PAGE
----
This last week, I was driving from a meeting in Bluffdale to an appointment in West Ogden. I was so late from the first meeting I had to cancel a meeting in Midvale that day. That was extra crappy because my car had broken down this week and I had to borrow my brother’s truck. It costs more than I’m making in a day to drive to Midvale and back in that vehicle, so I was really hoping to make all that work in one trip. Even though I hadn’t found time to eat anything by 1 p.m., I remember identifying the headache I had as stress related.
Anyway, as I was driving I looked at my phone to see if any of the eight messages I had needed attention before I arrived at my appointment. By the time I had opened and closed my e-mail, text, and messenger the Utah Highway Patrol vehicle behind me flipped on his lights and I pulled over.
The officer was really polite and explained to me it was illegal to use my phone while operating a vehicle. While I didn’t know there was a specific law with verbiage pertaining to phone usage, I knew distracted driving is against the rules of the road and common sense tells me using a phone while operating a vehicle is dangerous. I had no excuse and didn’t try to make any.
I informed the patrolman I was on parole, and he asked for my license, made a comment about a warning, and told me to wait just a minute while he checked things out.
After what seemed to be about 15 minutes, I wondered if he might be waiting for backup. In numerous other experiences where the officer is back there longer than expected, the result for me has been a trip to jail, so I think it was perfectly natural for my mind to wander. Interestingly enough, when I let myself arrive at that conclusion, my stress kind of disappeared.
I remember thinking this would be a nice little break, whatever it was for. I haven’t been missing prison as much as of late, at least not since I stopped punching a clock, so the calm I experienced was quite thought provoking.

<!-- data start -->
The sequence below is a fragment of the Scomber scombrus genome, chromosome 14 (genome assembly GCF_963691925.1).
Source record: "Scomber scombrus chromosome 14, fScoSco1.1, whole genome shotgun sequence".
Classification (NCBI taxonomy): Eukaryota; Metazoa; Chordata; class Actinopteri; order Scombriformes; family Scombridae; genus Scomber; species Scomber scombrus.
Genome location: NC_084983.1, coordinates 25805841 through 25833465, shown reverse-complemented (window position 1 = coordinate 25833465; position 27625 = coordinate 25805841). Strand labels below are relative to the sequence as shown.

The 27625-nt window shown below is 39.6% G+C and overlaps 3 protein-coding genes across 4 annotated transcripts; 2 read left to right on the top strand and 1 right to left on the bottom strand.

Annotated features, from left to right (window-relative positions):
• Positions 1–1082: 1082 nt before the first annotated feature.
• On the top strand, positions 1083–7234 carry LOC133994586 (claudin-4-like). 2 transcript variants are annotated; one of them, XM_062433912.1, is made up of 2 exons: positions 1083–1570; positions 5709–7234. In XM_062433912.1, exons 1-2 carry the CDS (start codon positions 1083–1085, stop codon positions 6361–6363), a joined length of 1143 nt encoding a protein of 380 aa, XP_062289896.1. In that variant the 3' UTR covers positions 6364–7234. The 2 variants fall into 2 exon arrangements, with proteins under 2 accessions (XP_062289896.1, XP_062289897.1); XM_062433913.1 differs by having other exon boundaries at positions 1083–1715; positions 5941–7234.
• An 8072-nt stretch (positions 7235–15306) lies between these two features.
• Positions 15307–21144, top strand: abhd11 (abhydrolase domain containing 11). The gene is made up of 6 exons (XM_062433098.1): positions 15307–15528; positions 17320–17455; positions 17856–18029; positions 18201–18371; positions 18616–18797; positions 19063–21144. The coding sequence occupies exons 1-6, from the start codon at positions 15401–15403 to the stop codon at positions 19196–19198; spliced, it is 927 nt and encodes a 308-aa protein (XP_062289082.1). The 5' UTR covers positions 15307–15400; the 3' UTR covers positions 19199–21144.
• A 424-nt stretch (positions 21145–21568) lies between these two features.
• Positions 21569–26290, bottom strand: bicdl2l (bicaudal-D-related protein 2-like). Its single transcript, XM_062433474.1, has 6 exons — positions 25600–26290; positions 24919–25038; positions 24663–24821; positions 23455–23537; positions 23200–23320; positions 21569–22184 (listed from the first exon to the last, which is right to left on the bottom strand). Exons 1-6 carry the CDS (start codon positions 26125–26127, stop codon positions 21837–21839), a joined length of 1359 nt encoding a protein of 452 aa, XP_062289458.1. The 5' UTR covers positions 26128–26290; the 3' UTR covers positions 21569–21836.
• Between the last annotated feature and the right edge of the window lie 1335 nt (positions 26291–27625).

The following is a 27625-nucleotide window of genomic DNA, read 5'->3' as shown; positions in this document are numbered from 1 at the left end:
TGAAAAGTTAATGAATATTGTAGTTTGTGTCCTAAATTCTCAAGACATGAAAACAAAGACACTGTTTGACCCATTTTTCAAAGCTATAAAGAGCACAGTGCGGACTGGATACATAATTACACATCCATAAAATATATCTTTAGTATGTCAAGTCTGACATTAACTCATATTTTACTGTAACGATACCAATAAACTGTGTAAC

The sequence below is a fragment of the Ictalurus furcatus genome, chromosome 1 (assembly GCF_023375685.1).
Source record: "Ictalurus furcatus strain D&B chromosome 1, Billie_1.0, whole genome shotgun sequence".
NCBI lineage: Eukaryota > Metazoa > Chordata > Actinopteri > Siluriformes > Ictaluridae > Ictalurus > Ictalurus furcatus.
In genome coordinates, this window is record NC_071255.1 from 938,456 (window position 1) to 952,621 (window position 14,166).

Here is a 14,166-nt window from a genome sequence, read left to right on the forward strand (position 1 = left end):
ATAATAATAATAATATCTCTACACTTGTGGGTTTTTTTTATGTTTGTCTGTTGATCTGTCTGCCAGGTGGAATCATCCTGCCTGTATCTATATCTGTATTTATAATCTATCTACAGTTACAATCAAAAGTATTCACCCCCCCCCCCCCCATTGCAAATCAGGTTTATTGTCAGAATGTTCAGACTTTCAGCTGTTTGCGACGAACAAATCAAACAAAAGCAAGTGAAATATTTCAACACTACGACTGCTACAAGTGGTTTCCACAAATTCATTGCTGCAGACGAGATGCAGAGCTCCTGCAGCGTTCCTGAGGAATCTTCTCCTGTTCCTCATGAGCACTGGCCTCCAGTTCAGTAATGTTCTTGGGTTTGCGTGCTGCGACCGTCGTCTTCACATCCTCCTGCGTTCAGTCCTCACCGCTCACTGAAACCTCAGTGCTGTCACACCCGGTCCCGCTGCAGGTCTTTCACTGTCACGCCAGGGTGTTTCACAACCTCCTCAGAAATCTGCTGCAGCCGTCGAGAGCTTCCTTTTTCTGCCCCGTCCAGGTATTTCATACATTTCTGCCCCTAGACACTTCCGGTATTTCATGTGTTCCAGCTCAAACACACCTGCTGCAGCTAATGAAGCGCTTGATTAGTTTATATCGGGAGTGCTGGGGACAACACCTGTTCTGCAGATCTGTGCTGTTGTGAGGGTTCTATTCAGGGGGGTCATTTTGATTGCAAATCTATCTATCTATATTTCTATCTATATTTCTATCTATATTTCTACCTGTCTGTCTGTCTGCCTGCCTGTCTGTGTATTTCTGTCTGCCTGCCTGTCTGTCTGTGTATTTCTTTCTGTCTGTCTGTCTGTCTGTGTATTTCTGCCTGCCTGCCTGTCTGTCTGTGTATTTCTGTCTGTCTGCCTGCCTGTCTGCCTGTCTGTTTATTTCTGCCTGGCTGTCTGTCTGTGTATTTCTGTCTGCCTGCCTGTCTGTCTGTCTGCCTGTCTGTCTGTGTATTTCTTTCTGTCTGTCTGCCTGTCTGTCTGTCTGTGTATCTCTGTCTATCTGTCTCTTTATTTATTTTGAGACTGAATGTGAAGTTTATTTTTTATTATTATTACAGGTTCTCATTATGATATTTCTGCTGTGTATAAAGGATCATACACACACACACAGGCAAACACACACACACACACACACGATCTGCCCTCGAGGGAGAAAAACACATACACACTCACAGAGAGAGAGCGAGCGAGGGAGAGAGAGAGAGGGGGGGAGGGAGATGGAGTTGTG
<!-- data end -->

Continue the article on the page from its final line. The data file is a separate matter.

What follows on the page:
Obviously I didn’t end up going to jail; I received a written warning. Later that day, I took some time to assess where I am at, 10 months out of prison. Having a car in the first place that can break down is definitely a first world problem. I’m not yet making the money I want at my job, but I enjoy the freedom it gives me. Still, the thing I was most appreciative of was the fact I was able to borrow my brother’s truck.
It really has nothing to do with the vehicle, but the fact I have a relationship with my brother again. Months ago, I made a comment to this brother about how our dad didn’t speak to me for almost three years. He pointed out he hadn’t spoken to me for even longer.
He said, “I was mad at you.” and added, “I remember I used to stick up for you, and all you did was lie to me.” Destroying trust and tearing down relationships was the biggest consequence to my drug use.
A friend of mine named Ben gave me some advice that I feel I’ve really embraced whole-heartedly. He told me to be patient and not try and hurry things along. Ben gave this advice from experience; he did a five year stretch and when he got out he tried to play catch-up. Within a few months he got a girlfriend, started a business, hired multiple employees, and got married. It was too much. The fact that Ben gave me this advice from prison lets you know how that all worked out.
I’m really thankful for the last 10 months I’ve had to rebuild relationships. In that area of rebuilding my life, my expectations have been surpassed.